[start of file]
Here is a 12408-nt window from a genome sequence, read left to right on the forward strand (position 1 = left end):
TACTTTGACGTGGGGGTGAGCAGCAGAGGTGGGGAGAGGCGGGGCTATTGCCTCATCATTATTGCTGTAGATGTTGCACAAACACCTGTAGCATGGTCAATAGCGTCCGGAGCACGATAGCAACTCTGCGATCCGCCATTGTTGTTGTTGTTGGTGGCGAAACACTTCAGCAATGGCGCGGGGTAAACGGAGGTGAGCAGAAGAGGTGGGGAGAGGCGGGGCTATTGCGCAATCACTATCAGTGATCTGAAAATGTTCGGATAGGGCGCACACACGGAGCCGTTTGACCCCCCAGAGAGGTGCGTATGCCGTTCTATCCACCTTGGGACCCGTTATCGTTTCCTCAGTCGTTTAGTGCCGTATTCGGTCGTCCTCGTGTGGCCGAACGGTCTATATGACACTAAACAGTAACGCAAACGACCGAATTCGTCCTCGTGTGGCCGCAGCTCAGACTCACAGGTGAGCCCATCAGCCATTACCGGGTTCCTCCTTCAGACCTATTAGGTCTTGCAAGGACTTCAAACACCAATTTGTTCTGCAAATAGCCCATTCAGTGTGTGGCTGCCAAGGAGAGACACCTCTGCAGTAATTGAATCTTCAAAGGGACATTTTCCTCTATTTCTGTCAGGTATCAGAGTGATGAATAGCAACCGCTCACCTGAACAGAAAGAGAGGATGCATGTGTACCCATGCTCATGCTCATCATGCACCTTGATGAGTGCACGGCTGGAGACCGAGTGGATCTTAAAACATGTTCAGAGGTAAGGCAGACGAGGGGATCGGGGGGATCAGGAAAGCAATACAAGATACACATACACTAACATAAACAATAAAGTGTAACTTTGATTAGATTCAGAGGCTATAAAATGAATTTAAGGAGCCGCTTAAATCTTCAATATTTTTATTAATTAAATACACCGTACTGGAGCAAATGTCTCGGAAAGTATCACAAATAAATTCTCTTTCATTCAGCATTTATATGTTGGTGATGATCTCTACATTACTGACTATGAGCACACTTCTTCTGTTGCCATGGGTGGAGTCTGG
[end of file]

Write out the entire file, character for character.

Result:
Here is a 12408-nt window from a genome sequence, read left to right on the forward strand (position 1 = left end):
TACTTTGACGTGGGGGTGAGCAGCAGAGGTGGGGAGAGGCGGGGCTATTGCCTCATCATTATTGCTGTAGATGTTGCACAAACACCTGTAGCATGGTCAATAGCGTCCGGAGCACGATAGCAACTCTGCGATCCGCCATTGTTGTTGTTGTTGGTGGCGAAACACTTCAGCAATGGCGCGGGGTAAACGGAGGTGAGCAGAAGAGGTGGGGAGAGGCGGGGCTATTGCGCAATCACTATCAGTGATCTGAAAATGTTCGGATAGGGCGCACACACGGAGCCGTTTGACCCCCCAGAGAGGTGCGTATGCCGTTCTATCCACCTTGGGACCCGTTATCGTTTCCTCAGTCGTTTAGTGCCGTATTCGGTCGTCCTCGTGTGGCCGAACGGTCTATATGACACTAAACAGTAACGCAAACGACCGAATTCGTCCTCGTGTGGCCGCAGCTCAGACTCACAGGTGAGCCCATCAGCCATTACCGGGTTCCTCCTTCAGACCTATTAGGTCTTGCAAGGACTTCAAACACCAATTTGTTCTGCAAATAGCCCATTCAGTGTGTGGCTGCCAAGGAGAGACACCTCTGCAGTAATTGAATCTTCAAAGGGACATTTTCCTCTATTTCTGTCAGGTATCAGAGTGATGAATAGCAACCGCTCACCTGAACAGAAAGAGAGGATGCATGTGTACCCATGCTCATGCTCATCATGCACCTTGATGAGTGCACGGCTGGAGACCGAGTGGATCTTAAAACATGTTCAGAGGTAAGGCAGACGAGGGGATCGGGGGGATCAGGAAAGCAATACAAGATACACATACACTAACATAAACAATAAAGTGTAACTTTGATTAGATTCAGAGGCTATAAAATGAATTTAAGGAGCCGCTTAAATCTTCAATATTTTTATTAATTAAATACACCGTACTGGAGCAAATGTCTCGGAAAGTATCACAAATAAATTCTCTTTCATTCAGCATTTATATGTTGGTGATGATCTCTACATTACTGACTATGAGCACACTTCTTCTGTTGCCATGGGTGGAGTCTGG